Whilst the amendments to the CPR are, broadly speaking, a matter of procedure, they do serve to remind practitioners how this type of litigation has changed in recent years; particularly with a focus on data protection claims.
An increased awareness of a claimant’s ability to bring a claim under data protection legislation, particularly following the implementation of the GDPR, highlights one significant change to the CPR and demonstrates the impact that today’s digital age has had on litigation. This can be seen more specifically in the number of claims arising from an increase in content published online (not limited to publishing solely by traditional publishers).
There is often the temptation, in the digital age, to “throw in” additional causes of action, including data protection claims or a claim for misuse of private information. Practitioners should be aware that, in doing so, the claim may be transferred into the M&C List and out of the Business and Property Courts.
Arguably, an issue that arises with this change to the CPR is that these causes of action are not necessarily linked or connected in any way, yet are banded together under the umbrella of “media and communications” for the sake of convenience. The temptation may arise simply to band claims of this type together when contemplating potential causes of action for clients. However, practitioners should remember that each type of claim (defamation, misuse of private information, data protection and harassment by publication) has its own particular quirks or nuances that must be observed, despite being dealt with by the same list as other media and communications claims.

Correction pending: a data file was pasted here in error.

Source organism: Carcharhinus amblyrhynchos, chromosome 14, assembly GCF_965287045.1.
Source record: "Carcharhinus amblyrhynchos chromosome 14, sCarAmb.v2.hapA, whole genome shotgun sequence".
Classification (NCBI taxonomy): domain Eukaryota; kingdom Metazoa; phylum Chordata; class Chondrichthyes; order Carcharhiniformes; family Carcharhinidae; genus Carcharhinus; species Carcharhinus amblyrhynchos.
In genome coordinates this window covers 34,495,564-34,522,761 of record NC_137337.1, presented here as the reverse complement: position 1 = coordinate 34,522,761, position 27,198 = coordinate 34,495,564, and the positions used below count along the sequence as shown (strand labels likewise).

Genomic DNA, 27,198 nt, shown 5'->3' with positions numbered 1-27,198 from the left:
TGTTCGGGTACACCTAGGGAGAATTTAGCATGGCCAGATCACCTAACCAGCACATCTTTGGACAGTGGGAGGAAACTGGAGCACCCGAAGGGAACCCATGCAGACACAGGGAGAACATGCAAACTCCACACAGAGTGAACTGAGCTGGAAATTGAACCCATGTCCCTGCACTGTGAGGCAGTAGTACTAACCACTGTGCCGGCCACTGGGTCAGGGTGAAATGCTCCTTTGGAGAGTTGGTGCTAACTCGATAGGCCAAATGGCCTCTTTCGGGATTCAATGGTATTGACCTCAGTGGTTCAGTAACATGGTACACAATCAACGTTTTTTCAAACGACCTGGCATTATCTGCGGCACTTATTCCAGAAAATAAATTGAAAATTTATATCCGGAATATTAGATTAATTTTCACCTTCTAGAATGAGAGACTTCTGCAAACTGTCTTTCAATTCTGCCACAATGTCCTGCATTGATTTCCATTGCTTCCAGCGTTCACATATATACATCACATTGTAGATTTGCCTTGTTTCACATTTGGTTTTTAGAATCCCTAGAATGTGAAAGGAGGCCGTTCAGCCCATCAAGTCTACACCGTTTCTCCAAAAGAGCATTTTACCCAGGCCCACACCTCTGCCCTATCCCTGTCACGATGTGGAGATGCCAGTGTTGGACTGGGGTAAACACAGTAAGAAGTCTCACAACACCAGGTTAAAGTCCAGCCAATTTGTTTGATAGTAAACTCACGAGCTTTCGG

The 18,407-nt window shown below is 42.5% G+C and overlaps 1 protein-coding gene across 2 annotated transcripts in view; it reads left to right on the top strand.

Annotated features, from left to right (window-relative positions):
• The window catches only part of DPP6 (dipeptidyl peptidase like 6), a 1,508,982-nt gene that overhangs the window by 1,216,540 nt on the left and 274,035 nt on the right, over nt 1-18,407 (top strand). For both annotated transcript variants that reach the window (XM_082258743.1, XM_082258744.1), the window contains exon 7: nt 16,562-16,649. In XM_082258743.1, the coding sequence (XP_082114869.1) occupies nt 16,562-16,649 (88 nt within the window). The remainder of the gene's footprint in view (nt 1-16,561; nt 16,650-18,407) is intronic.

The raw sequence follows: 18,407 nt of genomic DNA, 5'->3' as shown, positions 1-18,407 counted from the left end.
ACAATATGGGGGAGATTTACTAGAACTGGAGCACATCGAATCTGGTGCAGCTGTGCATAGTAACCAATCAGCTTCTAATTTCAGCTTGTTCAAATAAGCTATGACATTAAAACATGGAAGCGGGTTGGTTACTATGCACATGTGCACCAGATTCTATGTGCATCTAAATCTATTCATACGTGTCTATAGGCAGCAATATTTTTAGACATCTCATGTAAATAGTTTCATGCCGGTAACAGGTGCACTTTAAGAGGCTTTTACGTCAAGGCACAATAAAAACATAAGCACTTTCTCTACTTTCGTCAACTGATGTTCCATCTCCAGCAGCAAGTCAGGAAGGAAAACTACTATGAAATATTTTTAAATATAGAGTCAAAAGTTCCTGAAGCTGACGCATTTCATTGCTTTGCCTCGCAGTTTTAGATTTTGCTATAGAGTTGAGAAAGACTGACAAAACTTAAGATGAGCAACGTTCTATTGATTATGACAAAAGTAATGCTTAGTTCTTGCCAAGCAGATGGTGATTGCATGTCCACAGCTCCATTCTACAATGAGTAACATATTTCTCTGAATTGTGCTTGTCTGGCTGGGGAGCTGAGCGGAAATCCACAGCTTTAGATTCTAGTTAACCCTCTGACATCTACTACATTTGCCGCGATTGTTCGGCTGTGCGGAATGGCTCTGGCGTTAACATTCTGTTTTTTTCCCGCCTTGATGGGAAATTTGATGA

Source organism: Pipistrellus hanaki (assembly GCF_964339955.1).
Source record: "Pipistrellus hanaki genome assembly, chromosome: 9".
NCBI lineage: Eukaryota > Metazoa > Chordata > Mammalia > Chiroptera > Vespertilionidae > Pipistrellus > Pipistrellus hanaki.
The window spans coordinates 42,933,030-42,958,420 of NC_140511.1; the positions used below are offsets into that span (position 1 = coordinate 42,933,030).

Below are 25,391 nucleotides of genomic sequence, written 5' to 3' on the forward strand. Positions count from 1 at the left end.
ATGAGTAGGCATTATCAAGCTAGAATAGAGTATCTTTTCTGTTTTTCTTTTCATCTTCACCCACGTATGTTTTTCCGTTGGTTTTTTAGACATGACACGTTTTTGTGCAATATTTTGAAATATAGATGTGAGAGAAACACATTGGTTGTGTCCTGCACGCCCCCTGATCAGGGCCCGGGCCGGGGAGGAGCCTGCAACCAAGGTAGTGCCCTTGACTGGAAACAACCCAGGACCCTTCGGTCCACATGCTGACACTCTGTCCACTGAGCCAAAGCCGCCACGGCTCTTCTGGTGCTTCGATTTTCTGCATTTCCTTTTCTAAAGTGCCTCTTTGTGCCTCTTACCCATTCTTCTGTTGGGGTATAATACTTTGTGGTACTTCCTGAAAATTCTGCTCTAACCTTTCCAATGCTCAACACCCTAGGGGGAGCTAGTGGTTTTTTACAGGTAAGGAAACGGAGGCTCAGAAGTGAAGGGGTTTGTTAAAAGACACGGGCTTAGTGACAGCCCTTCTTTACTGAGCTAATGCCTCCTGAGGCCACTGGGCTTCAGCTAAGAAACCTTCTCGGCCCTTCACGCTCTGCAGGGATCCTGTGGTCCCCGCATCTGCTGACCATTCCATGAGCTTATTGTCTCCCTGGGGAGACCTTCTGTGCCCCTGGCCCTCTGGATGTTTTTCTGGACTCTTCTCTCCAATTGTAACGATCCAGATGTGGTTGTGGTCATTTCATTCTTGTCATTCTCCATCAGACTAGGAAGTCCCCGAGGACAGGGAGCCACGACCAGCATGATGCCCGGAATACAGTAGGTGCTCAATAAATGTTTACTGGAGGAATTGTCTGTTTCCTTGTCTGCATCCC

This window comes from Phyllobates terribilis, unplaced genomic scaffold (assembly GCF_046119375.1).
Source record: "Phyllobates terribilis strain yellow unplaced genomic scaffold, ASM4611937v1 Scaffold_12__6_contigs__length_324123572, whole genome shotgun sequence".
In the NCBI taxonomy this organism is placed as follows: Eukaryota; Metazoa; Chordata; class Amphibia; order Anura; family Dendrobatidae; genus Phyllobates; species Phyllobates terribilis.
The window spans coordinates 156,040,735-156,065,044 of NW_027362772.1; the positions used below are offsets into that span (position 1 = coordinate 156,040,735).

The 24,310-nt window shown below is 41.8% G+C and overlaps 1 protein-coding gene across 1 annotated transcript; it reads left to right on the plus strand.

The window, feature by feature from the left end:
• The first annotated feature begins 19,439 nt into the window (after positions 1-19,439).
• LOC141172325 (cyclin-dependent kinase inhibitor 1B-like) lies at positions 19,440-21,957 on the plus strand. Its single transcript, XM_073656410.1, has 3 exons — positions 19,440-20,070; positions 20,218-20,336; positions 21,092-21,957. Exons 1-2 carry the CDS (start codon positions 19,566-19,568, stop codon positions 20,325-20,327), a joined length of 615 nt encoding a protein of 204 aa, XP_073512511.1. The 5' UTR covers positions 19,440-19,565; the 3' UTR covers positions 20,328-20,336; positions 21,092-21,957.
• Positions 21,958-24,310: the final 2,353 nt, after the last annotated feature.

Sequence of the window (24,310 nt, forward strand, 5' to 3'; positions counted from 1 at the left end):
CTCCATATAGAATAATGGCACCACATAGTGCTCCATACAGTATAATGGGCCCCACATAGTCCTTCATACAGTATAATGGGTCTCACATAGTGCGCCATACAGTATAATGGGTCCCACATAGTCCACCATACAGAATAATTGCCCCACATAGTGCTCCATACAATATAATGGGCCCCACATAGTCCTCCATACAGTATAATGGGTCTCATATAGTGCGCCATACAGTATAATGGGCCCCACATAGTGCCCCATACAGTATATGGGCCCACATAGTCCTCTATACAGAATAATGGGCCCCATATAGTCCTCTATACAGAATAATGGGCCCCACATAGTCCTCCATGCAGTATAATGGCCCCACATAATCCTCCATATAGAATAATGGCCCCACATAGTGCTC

The biggest impact for practitioners will be the requirement to issue claims in the QBD, in the M&C list, whereas claims have previously been brought in both the Chancery Division and the QBD.
Practically speaking, it means that media and communications claims will now be heard in a specialist court by specialist judges. However the codifying of the mandatory use of such a list does raise questions about the potential for backlog, given that relatively few judges specialise in such claims. The change may be particularly problematic given the recent surge in media and communications claims. It remains to be seen how a relatively new list will cope with such a huge increase in demand from 1 October 2019, particularly given the QBD’s recent move to e-filing.
On a positive note, the new regime of the M&C list highlights that the courts are placing greater value on media and communications claims and realising that, often, such claims require specialist judges who are well-versed in the areas of defamation, misuse of private information, data protection and harassment by publication. The lasting effects of this will likely be seen in case law moving forward and, despite the potential practical difficulties, may prove to be of benefit to this increasingly important area of the law.
This blog was first published on the Practical Law Dispute Resolution blog.